Updated June 2023
Do you have a tenant without a lease living in your rental property and want them to leave or need to pursue eviction?
Because this can happen due to a variety of reasons,from expired leases to inherited tenants, it can be difficult for you as the landlord to know exactly how to proceed.
Under the law, someone who is living in your rental property without a lease is still considered a tenant, so you ‘ll need to follow the same general guidelines you would take to evict any tenant.
However, it’s crucial to avoid common traps that may result in paying fines or, worse, relinquishing partial control of your property.
Today, we’ll take you step-by-step through the legal status of tenants without a lease and how you can evict this type of tenant. We’ll also answer some of the most frequently asked questions about the process and share how to deal with problematic tenants without leases as quickly as possible.
A Table Of Contents For Removing A Tenant Without A Lease
Doing a no-lease eviction has a lot of similarities to other evictions, but there are aspects that you should pay extra close attention to. Ensure that you don’t slip up along the way by following this guide:
- Can You Evict A Tenant Without A Lease?
- Lawful Reasons For Eviction
- Unlawful Reasons For Eviction
- How Do I Evict A Tenant Without A Rental Agreement?
- Why Might You Have A Tenant Without A Lease?
- Fact Check: What Is A Notice To Quit?
- A Bonus Option: Cash For Keys
- FAQs: How To Evict Someone Who Is Not On The Lease
- Can You Evict Someone Without A Lease In My State?
- Is Evicting A Tenant Without A Lease Expensive?
- How Much Time Does A Landlord Have To Give A Tenant To Move Out?
- What Do You Do When A Tenant Without A Lease Refuses To Leave?
- Can Landlords Keep Personal Property That Was Left Behind After An Eviction?
- How Do You Write An Eviction Notice Without A Lease?
- Can You Be Evicted Without A Lease?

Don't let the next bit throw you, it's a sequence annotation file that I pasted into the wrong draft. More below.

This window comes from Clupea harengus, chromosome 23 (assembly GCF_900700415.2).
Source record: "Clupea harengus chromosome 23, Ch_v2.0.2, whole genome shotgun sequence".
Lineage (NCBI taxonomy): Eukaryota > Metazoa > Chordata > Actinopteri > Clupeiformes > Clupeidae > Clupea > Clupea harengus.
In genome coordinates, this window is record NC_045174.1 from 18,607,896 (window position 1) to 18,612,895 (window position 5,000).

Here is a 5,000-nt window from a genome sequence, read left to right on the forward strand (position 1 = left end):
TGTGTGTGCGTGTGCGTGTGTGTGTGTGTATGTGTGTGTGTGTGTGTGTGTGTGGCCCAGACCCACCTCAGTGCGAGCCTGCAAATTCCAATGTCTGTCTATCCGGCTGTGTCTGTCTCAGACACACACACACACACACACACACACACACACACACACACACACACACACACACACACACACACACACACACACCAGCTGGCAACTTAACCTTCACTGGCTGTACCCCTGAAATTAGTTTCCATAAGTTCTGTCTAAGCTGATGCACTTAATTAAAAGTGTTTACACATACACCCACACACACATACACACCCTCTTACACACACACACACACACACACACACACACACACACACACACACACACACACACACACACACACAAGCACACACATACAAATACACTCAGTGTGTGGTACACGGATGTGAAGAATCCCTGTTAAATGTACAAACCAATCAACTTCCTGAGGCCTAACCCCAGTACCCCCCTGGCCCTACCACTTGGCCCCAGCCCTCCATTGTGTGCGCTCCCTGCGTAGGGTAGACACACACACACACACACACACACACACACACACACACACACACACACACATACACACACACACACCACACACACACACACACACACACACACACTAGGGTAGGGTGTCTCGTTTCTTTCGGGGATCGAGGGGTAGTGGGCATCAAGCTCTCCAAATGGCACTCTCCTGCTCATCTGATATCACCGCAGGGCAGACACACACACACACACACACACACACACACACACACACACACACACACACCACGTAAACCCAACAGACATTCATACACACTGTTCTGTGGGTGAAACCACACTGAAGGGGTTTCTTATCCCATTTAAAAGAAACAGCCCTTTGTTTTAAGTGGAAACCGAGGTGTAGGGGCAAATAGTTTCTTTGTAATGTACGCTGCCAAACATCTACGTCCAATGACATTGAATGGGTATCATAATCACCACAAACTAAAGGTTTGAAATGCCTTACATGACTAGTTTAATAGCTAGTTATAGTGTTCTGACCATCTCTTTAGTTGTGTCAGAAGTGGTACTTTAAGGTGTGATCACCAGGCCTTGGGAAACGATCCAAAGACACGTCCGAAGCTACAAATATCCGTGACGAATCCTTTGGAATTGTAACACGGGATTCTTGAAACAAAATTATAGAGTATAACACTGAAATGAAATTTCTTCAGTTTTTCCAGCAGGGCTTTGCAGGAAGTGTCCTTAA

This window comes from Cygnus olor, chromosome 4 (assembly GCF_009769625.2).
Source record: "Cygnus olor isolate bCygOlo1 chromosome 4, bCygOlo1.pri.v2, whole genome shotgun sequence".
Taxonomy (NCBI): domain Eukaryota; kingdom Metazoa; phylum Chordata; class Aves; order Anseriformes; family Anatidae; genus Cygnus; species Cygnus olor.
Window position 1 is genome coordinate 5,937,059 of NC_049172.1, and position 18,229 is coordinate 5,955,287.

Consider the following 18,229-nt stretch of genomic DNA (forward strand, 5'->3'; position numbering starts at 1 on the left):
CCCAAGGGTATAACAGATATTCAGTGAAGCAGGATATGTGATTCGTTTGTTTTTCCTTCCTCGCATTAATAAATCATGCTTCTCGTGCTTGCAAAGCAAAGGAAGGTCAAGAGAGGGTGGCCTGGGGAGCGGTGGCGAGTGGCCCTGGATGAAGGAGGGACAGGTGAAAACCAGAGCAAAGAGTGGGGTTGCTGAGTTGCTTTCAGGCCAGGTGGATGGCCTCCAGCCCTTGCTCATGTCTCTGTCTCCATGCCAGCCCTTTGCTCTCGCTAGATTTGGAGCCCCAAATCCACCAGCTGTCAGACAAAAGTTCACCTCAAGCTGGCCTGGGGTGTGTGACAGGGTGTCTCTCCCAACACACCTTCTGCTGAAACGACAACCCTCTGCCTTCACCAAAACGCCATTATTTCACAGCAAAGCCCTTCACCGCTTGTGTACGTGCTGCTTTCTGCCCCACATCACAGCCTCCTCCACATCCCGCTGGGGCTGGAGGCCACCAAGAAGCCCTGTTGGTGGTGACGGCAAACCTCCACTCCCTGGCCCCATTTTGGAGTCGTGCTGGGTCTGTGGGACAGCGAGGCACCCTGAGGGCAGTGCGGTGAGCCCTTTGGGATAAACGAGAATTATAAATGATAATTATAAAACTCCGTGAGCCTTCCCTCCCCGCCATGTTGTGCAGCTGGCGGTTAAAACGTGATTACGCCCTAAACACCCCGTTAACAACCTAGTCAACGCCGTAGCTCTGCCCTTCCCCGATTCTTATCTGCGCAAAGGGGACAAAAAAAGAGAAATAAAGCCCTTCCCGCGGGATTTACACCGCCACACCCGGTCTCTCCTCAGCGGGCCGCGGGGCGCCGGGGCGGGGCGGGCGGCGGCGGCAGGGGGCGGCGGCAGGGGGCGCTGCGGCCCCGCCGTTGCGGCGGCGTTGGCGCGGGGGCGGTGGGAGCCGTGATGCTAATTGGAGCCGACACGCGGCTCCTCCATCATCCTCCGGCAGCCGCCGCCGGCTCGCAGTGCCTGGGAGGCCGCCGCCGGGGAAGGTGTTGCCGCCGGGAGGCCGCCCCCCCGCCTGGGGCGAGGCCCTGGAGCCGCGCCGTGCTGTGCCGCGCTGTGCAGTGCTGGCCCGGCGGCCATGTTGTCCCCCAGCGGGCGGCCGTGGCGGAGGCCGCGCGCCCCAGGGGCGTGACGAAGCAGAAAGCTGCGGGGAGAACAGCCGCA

- Act Fast When Evicting A Tenant Without A Lease
The short answer is yes.
When there is no written lease in place, in most cases the law still considers you as the landlord and your “tenant” to have an oral contract. For example, this is the case in New York City.
This will usually default in the eyes of the law to a month-to-month lease, meaning that either you as the landlord or the tenant can end the lease without a specified reason by providing 30 days notice.
In this situation, the law recognizes that the property is owned by you and that the tenant is occupying the property under agreed conditions, even though those conditions have not been put in writing.
You still have rights in terms of how the property is being used and occupied, and you also still have the responsibility to maintain the property in a safe and habitable condition. You must also respect the rights of your tenant, for example by providing ample notice prior to any property inspection.
To end a lease with someone with whom you do not have a signed lease agreement, you should follow the same legal steps as you would with a tenant on a month-to-month lease. This includes providing them with official written notice of your request for them to vacate the property. Follow our guide to how to compose a notice to vacate letter.
If the tenant refuses to comply with this request, you can then proceed to an eviction hearing in your local court jurisdiction.
In theory, if you give someone without a lease 30 days notice to vacate, you are not evicting them before the end of their tenancy agreement, so you do not need to provide a reason for the eviction. But if that person has been living in the property long term and considers themselves a long-term tenant they may push back, and the law can sometimes be on their side.